I. David Daniels, chair of the National Safety Council’s government and public sector division, knows about workplace bullying as a past victim and expert. He spoke to attendees at the 2017 National Safety Congress in Indianapolis about preventing bullying, harassment and violence with a focus on the public sector.
Daniels focused his session on what leads someone to commit an act of workplace violence, what leads up to it and ways to prevent a situation from escalating.
Planting the Seeds
The seeds of workplace violence, he said, are planted when someone is given power over coworkers, but he/she isn’t given proper training about how to manage.
“[Employers] make sure they have the technical skills necessary, but not the human skills and how to handle them,” Daniels said.
Likewise, overall company culture could lead to a negative environment. Standards that allow and incentivize bullying, social recognition for negative behavior and a culture that glorifies the ability to amass power over other positive attributes could open doors to bullying and harassment and eventually violence.
“Culture is the fertilizer to incivility, bullying and violence,” he said.
Keeping a Situation from Growing
The main culprit is managers not recognizing that managers should think every policy or procedure will be followed in the same way by every employee.
“The rules say everyone will do this, but the rules aren’t perceived by everyone in the same way,” Daniels said. “We assign intent, but people interpret things in different ways.”
There are four different types of workplace violence, including:
Type 1: Violent acts by people who have no other connection with the workplace other than to commit the crime (such as robbery)
Type 2: Directed at workers by customers, clients, patients, students, inmates or any others for whom an organization provides services.
Type 3: Violence against coworkers, supervisors or managers by a present or former employee
Type 4: Domestic violence that follows people to work – violence committed in workplace, but the perpetrator has a personal relationship with employee such as spouse or domestic partner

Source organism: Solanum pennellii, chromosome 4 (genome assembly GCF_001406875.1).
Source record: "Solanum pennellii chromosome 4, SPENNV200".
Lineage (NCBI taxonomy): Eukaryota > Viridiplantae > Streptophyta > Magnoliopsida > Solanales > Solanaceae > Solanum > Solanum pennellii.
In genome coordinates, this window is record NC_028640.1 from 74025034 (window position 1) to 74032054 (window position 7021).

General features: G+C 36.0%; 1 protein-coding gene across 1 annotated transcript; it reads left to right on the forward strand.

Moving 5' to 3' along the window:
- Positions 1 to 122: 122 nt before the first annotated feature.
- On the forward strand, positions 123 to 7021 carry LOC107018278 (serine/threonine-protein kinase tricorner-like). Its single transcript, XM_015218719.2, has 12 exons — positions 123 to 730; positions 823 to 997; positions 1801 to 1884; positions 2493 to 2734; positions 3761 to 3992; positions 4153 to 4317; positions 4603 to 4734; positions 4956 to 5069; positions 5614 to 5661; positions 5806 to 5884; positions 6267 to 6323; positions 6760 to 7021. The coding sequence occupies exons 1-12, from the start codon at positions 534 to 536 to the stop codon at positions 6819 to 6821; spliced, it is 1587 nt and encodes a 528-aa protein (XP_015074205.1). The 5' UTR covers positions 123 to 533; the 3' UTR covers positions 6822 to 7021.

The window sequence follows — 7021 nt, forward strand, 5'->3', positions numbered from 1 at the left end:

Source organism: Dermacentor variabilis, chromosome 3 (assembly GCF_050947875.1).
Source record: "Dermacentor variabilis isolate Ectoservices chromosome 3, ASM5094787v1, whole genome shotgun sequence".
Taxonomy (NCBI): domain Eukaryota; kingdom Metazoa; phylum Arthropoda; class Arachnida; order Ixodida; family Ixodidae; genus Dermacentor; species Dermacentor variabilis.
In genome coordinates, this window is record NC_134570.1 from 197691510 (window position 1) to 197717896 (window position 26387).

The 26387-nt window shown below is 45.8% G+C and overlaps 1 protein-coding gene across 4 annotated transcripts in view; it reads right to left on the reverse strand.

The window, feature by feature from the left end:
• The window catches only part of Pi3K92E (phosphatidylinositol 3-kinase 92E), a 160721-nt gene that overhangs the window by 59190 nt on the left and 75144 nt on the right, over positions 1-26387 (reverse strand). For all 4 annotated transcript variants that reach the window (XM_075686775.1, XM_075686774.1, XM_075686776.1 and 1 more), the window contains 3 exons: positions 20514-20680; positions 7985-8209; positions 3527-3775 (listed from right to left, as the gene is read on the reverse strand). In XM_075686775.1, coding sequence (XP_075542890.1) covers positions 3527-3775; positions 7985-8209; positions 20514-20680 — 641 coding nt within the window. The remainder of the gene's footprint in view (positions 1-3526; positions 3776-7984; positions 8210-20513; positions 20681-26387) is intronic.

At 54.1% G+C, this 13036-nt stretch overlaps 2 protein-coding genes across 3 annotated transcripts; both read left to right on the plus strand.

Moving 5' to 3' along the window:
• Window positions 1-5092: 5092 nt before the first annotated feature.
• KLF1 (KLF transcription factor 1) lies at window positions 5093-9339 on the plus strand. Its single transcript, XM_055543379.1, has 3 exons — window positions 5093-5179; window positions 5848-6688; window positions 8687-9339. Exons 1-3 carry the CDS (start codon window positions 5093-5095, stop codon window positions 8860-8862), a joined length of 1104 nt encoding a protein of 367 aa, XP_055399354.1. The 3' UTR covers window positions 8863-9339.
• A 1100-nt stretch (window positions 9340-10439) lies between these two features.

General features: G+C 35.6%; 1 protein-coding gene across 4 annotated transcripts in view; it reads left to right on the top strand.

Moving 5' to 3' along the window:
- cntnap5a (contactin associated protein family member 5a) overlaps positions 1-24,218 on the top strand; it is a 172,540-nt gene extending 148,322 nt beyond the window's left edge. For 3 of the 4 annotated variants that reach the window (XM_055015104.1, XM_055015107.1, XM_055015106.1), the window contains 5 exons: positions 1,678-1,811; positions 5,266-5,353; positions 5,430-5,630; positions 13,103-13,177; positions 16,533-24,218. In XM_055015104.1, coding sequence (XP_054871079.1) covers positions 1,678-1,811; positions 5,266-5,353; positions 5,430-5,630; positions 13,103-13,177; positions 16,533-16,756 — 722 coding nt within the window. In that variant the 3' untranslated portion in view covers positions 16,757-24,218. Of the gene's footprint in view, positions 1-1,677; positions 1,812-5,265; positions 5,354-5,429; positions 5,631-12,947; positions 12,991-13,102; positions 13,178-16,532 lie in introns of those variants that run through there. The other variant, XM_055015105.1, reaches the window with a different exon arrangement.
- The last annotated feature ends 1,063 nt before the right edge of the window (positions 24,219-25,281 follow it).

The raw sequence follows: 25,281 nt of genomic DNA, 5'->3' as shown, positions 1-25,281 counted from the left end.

Bullying is one of the earliest warning signs of workplace violence. The worker might intimidate another employee, be discourteous/disrespectful, uncooperative and or verbally abusive.
If nothing is done, the situation could escalate to the person arguing with customers, vendors or coworkers or to refusing to obey policies and procedures.
A workplace violence situation requires an immediate response when a worker poses a threat to themselves or others. This could come in the form of suicidal threats, physical fights, destruction of property or a display of extreme rage or utilization of weapons to harm others.
“When these seeds start to sprout, we need to recognize it and intervene early,” Daniels said. “It’s small things that get people wound up.”
Managers and supervisors should employ a number of prevention strategies to encourage a positive company culture that does not foster bullying, harassment or violence. Methods include:
- Promoting sincere, open and timely communication among managers, employees, organizations
- Offering support for professional development
- Fostering a family-friendly work environment
- Promoting quality of life (job satisfaction)
- Maintaining mechanisms for complaints and concerns and allow them to be express in non-judgmental forum that includes timely feedback to initiators of bullying and harassment
- Maintaining impartial and consistent discipline for employees who exhibit improper conduct and poor performance
Handling Workplace Violence
Workers should be educated on all aspects of workplace violence. Managers should communicate awareness and train them about how to spot potential situations.
Supervisors also should be aware of early intervention techniques and what to do when faced with problems. Both workers and managers should know who to call for assistance.
There are many ways to keep potential workplace violence situations from occurring or escalating. First, all physical and verbal threats should be reported. If a worker is acting out or angry, the violent person should not be touched, and a calm, non-confrontational approach should be used to defuse the situation.
Most importantly, all threats should be taken seriously, Daniels said.
“If I were to sum this presentation up, I would say just be nice to people, and this is both private and public sector,” he said to the audience.